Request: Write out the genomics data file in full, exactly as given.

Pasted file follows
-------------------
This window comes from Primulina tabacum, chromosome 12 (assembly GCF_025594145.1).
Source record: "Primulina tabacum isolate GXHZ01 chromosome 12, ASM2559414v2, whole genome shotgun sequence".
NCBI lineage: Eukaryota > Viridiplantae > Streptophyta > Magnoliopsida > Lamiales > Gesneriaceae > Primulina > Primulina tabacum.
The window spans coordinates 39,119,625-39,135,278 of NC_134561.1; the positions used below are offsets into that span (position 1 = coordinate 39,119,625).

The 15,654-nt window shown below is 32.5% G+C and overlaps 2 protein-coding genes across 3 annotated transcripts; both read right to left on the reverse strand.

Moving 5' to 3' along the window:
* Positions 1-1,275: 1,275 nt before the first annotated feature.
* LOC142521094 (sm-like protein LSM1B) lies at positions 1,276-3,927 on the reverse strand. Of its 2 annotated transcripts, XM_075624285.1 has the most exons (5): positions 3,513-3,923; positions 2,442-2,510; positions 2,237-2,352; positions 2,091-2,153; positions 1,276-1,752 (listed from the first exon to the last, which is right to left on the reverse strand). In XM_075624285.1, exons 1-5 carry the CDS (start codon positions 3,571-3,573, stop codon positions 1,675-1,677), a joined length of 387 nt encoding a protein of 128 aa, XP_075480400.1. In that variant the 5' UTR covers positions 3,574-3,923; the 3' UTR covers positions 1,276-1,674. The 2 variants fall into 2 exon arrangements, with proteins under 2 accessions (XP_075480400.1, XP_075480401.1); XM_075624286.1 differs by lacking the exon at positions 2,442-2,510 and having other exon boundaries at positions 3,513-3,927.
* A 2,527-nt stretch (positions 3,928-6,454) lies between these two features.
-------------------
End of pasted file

This window comes from Primulina tabacum, chromosome 12 (assembly GCF_025594145.1).
Source record: "Primulina tabacum isolate GXHZ01 chromosome 12, ASM2559414v2, whole genome shotgun sequence".
NCBI lineage: Eukaryota > Viridiplantae > Streptophyta > Magnoliopsida > Lamiales > Gesneriaceae > Primulina > Primulina tabacum.
The window spans coordinates 39,119,625-39,135,278 of NC_134561.1; the positions used below are offsets into that span (position 1 = coordinate 39,119,625).

The 15,654-nt window shown below is 32.5% G+C and overlaps 2 protein-coding genes across 3 annotated transcripts; both read right to left on the reverse strand.

Moving 5' to 3' along the window:
* Positions 1-1,275: 1,275 nt before the first annotated feature.
* LOC142521094 (sm-like protein LSM1B) lies at positions 1,276-3,927 on the reverse strand. Of its 2 annotated transcripts, XM_075624285.1 has the most exons (5): positions 3,513-3,923; positions 2,442-2,510; positions 2,237-2,352; positions 2,091-2,153; positions 1,276-1,752 (listed from the first exon to the last, which is right to left on the reverse strand). In XM_075624285.1, exons 1-5 carry the CDS (start codon positions 3,571-3,573, stop codon positions 1,675-1,677), a joined length of 387 nt encoding a protein of 128 aa, XP_075480400.1. In that variant the 5' UTR covers positions 3,574-3,923; the 3' UTR covers positions 1,276-1,674. The 2 variants fall into 2 exon arrangements, with proteins under 2 accessions (XP_075480400.1, XP_075480401.1); XM_075624286.1 differs by lacking the exon at positions 2,442-2,510 and having other exon boundaries at positions 3,513-3,927.
* A 2,527-nt stretch (positions 3,928-6,454) lies between these two features.